Sometimes it can be hard to visualize the raid damage boost that TotT provides, and it can feel like you're just tossing a GCD down the hole. TrickOrTreat solves that problem! I love to use it whenever I'm doing one of the old instances for the weekly raid, as my guild mates will have competitions to see who can pull off the biggest damage bonuses during my TotT duration. I'll even toss in Glyph of Tricks of the Trade just to give them a higher goal to shoot for. It promotes friendly competition, and adds some excitement to the boredom of your 40th Patchwerk kill.
Another fun and functional addon I like to use is called "I Interrupted That", which announces your interrupts only when they succeed. I used to simply have my PvE Kick macro that included a raid message indicating that my Kick was on CD, but it was terrible to use when I was spamming Kick as it was cooling down. By monitoring the combat log for the actual interrupt event, IIT replaces all the clunky Kick macros and works out of the box. I find it particularly useful on 25 man Lady Deathwhisper, where a missed Kick opportunity cascades into a ton of burst damage onto your tank.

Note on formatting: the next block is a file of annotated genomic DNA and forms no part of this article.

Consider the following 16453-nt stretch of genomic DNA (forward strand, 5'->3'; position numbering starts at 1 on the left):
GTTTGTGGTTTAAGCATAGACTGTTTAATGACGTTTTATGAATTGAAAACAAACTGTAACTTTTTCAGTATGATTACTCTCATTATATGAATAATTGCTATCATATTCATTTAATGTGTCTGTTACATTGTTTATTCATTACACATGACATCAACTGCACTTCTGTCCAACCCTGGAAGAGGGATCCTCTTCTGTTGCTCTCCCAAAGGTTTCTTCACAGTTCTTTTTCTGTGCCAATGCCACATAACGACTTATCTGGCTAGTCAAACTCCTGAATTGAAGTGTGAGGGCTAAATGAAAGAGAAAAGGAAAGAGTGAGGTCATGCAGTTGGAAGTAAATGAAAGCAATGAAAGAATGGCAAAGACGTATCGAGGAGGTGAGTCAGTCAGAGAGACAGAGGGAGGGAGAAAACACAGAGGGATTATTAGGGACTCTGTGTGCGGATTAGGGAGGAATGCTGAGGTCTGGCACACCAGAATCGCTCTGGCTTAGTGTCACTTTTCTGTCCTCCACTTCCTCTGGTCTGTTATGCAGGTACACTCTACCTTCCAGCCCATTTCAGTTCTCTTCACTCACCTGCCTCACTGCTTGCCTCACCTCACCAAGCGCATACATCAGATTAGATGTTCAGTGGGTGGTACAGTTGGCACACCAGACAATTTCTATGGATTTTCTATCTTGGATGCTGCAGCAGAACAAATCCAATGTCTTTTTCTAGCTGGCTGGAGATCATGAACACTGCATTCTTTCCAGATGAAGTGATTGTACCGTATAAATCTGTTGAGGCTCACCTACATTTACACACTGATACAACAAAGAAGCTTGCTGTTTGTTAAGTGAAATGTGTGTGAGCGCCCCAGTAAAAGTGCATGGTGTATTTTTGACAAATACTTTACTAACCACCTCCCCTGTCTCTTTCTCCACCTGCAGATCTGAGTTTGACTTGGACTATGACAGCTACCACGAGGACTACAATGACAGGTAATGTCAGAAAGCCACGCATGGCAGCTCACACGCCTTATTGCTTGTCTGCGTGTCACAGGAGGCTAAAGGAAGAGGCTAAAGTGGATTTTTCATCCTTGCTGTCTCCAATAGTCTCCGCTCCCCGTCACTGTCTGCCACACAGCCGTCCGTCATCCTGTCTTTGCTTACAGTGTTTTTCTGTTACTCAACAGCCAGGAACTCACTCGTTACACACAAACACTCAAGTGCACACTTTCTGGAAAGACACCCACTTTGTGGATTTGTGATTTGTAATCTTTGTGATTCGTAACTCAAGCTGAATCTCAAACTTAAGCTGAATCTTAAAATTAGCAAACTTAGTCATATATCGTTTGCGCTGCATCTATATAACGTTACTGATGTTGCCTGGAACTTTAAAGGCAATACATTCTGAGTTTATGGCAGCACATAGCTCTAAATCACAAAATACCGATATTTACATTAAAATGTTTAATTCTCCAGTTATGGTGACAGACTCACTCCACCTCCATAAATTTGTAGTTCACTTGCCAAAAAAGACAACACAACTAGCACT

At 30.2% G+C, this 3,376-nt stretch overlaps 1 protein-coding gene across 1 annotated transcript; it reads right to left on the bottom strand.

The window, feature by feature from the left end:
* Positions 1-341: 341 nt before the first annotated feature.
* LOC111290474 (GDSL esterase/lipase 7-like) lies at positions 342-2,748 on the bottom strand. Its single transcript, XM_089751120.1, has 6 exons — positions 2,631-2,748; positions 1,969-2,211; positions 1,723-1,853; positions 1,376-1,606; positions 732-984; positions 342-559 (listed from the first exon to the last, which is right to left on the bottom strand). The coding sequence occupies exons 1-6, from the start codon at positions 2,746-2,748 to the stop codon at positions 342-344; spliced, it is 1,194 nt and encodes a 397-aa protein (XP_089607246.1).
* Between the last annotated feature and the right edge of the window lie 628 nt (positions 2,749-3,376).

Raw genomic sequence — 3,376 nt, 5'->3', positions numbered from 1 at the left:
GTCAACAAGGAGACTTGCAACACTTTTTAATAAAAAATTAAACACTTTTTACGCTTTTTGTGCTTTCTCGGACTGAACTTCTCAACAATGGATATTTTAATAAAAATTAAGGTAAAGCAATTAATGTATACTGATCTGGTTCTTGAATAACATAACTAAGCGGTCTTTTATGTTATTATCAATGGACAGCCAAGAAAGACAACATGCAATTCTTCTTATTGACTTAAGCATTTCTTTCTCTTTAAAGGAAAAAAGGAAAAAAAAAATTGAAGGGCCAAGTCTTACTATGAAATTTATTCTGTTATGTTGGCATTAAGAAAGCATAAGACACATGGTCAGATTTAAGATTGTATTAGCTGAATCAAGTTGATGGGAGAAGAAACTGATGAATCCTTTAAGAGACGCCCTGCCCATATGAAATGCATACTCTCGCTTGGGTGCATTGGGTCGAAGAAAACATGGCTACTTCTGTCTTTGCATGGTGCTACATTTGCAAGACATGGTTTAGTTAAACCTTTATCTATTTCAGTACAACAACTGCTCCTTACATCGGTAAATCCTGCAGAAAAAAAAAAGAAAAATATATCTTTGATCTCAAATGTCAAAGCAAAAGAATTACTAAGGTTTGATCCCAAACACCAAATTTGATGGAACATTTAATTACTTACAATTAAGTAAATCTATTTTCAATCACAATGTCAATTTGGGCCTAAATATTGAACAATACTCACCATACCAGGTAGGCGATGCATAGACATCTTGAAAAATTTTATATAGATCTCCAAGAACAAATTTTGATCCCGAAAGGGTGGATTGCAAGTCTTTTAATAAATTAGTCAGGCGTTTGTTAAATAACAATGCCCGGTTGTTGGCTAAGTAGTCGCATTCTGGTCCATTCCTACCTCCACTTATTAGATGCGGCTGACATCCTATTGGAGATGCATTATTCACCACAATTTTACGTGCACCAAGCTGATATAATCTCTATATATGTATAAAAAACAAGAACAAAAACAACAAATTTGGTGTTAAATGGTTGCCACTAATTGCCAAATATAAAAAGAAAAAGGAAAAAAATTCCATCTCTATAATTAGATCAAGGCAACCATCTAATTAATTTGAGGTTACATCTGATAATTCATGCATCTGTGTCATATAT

One of the reasons that I'm not too excited about the new Rupture buff is that I had gotten used to having one less timer to watch in my DPS rotations. Adding Rupture back to the mix will mean another limited duration ability to monitor, more complex flowcharts for figuring out when to use which finisher, and draws more of my attention to my UI instead of the encounter itself. Luckily, there are a plethora of great timer mods out there to help you manage your rotation with the minimal amount of effort. I've used RoguePowerBars, NeedToKnow, Class Timers, and ForteXorcist; these 4 addons are all great for monitoring your abilities and timers.